The ‘History of Dublin’ was never completed, a large portion of the city having been left untouched by the author, who had serious reasons, besides lack of encouragement from his fellow-countrymen, for quitting this interesting field for higher and wider ranges of Ireland’s history.

She acknowledges that, for instance, the castle was not adequately covered. His geographical method of working is he kind of starts with the area around the castle, you know the sort of medieval idea of the streets huddling around the castle and then kind of works out; but he doesn’t cover the castle at all. And she says that some English reviewers noted this, but she pointed out that material he had on this important building was incorporated in his later history of the viceroys. So he obviously had material gathered and he used it later in other publications.

Dr. I. G. Abeltshauser of Trinity College brought up another point: ‘Some of our college men find fault with the placing of the references at the end of the volume. I do not, for 99 out of a 100, like me, will read the book without verification’. As we have seen Gilbert wrote in numbered footnotes in the interleaved version but they were never printed.

Now Rosa alludes to this and she makes the point that the book would have been too long if footnotes were included but I think the type of footnote she meant was the old version of footnotes where you used a footnote to actually expand on material in the text. We’ve all seen old books where the footnotes were even longer than the text on the page. I think she had that in mind rather than citations, you know references and all of that.

Now the following remark found in volume four of the Georgian Society Records published in 1912 I think is unduly harsh about Gilbert. E. MacDowel Cosgrave and Page L. Dickenson in their article on Tailor’s Hall quote Gilbert in relation to a Jesuit house in Back Lane. Here’s the quote: ‘Gilbert’s statement, given of course with concealment of his authority, as was his vile fashion, is that it was turned into a military hospital, and so used till the end of Charles II’s reign’. That’s very harsh I think on Gilbert.

Now John Pentland Mahaffy, the famous Provost of Trinity, supervised this volume of the Georgian Society Records and perhaps his hand may be seen here as he elsewhere made critical sideswipes at Gilbert. A random check in fact if you look at the end of each volume of Gilbert, shows that he was scrupulous in accuracy of citation and fidelity to the original. The problem is that you know they are just listed, they are not numbered, and it can be difficult to match the reference with the information given.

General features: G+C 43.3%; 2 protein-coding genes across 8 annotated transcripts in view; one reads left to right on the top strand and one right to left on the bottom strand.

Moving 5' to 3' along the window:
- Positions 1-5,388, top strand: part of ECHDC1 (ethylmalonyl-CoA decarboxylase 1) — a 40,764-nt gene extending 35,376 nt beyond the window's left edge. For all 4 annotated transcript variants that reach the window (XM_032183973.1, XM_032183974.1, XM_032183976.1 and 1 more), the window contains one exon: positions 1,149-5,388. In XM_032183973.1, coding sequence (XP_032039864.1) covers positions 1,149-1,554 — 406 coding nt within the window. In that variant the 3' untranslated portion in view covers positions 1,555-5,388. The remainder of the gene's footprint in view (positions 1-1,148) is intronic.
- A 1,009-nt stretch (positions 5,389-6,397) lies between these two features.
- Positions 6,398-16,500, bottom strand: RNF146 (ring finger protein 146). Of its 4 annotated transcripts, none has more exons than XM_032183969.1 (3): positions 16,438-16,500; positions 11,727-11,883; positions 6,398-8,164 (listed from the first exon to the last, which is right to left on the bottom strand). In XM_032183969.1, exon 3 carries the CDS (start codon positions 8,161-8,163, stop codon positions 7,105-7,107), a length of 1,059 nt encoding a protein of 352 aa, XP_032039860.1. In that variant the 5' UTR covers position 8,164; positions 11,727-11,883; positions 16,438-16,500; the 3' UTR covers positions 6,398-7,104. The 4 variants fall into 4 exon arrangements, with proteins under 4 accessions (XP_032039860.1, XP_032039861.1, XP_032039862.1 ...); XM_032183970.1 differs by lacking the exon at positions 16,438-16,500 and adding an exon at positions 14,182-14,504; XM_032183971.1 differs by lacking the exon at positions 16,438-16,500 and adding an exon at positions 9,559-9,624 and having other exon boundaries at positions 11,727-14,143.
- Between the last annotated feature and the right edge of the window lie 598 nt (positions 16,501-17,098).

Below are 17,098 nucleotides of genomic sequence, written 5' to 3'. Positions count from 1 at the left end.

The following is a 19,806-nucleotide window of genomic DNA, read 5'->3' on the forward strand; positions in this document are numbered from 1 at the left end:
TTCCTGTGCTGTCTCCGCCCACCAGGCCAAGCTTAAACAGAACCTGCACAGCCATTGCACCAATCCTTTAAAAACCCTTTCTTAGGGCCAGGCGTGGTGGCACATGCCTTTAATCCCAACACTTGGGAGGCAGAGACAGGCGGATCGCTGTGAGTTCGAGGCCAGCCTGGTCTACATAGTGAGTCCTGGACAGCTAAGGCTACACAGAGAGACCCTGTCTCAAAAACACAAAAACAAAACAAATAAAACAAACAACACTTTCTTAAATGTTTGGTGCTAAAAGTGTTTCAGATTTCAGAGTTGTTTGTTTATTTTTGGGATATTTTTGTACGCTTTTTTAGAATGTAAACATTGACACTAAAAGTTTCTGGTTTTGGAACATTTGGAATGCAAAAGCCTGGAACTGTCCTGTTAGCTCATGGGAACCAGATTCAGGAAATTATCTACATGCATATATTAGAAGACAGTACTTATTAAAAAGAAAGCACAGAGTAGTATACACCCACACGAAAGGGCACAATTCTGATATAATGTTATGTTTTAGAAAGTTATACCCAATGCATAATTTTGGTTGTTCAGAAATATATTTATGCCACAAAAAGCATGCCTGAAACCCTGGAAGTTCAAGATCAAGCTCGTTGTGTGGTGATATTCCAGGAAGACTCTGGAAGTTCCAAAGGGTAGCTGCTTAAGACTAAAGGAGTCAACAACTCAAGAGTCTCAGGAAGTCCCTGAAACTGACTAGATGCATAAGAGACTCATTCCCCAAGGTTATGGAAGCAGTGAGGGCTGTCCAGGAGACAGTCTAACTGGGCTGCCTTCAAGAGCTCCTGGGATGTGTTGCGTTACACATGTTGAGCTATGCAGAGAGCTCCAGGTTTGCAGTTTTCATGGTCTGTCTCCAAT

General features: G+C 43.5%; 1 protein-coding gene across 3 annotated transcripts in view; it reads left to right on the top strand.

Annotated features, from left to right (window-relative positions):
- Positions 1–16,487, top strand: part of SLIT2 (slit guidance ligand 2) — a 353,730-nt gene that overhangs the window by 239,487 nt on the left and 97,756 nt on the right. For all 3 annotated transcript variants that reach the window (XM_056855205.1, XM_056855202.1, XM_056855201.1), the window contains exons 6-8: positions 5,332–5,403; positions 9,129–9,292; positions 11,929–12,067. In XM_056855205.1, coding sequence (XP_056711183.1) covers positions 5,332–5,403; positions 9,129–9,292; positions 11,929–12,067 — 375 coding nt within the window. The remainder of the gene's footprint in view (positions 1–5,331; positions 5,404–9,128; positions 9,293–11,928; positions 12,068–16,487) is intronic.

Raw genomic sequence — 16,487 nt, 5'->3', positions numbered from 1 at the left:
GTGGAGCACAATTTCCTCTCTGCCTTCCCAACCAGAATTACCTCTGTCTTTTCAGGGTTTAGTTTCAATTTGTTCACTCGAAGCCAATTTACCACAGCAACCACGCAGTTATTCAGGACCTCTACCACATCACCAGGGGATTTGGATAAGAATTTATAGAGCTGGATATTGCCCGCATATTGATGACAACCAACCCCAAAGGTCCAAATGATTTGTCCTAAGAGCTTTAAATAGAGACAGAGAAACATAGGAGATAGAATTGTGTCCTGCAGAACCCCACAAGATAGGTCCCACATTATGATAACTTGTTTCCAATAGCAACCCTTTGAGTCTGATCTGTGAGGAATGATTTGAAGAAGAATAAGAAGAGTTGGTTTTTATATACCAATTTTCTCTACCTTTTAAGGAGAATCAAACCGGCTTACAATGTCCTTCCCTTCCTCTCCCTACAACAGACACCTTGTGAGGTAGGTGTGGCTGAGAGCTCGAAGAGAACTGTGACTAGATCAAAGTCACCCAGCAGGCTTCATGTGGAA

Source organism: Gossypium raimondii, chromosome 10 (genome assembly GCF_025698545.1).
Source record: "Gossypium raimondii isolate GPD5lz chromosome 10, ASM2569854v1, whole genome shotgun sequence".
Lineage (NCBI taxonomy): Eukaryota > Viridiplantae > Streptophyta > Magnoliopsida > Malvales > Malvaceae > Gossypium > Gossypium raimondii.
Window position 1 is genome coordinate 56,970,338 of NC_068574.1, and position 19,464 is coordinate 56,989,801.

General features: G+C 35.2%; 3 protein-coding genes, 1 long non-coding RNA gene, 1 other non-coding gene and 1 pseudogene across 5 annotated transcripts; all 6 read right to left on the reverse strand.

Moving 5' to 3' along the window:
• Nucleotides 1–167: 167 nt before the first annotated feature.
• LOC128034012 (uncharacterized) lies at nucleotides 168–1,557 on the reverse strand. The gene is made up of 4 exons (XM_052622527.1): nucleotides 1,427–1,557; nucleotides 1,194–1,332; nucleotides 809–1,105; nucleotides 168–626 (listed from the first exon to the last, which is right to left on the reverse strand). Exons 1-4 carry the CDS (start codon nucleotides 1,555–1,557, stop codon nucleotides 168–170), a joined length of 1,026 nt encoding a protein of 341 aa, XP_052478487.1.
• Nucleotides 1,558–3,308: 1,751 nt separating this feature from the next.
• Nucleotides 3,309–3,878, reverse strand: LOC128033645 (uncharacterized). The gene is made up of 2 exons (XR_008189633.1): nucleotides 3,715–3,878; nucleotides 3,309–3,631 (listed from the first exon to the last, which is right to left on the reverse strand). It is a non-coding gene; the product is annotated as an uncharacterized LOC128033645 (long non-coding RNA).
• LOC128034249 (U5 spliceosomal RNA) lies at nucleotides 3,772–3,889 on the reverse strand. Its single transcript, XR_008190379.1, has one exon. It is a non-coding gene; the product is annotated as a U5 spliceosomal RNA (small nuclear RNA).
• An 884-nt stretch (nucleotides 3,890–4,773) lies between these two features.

Also it must be stated that Gilbert’s writing style could be long-winded, as Frederick Dixon points out he was ‘reluctant to edit or condense, believing that anything worth quoting should be quoted verbatim, in extenso. Also Lady Wilde, Oscar’s mother, seems to hint at the same thing, but is reluctant to offend, she states, claiming that ‘that difficult chapter on the Parliament House is admirably done’. She does admit it is difficult and it is difficult, it’s a difficult chapter.

Now the publisher, McGlashan, reported that the antiquarian, Lord Talbot de Malahide, believed that it would add to the book if ‘representations of old buildings now removed, or any odds and ends of old Dublin’ had been included. Rosa stated that Gilbert did in fact collect prints and engravings of parts of the city ‘no longer to be seen’ and his lists, Gilbert’s own lists in the book of paintings and prints especially in the appendices show his interest in art. So it is kind of strange that illustrations were not included. Now however some prints from his collection were later used in a number of other works such as the Calendar of Ancient Records of Dublin.

Now we must keep in mind that Gilbert was working very much in the antiquarian tradition. He links the street or building with its archival accretion and long hours were spent culling reference after reference and piling them on the page. Very little attempt is made at analysis or interpretation. There can be so much a wealth of detail that the wood is not seen for the trees - or perhaps to use an urban version of the same the city is lost for the towers and steeples. There is no sense of the city in toto. But of course Gilbert was writing when modern scientific history was only in its infancy. Now it is fascinating to think that, as Brendan Twomey pointed out in his Gilbert lecture here two years ago, that Gilbert may have met the great exponent of this new history, Leopold Von Ranke when he visited Ireland.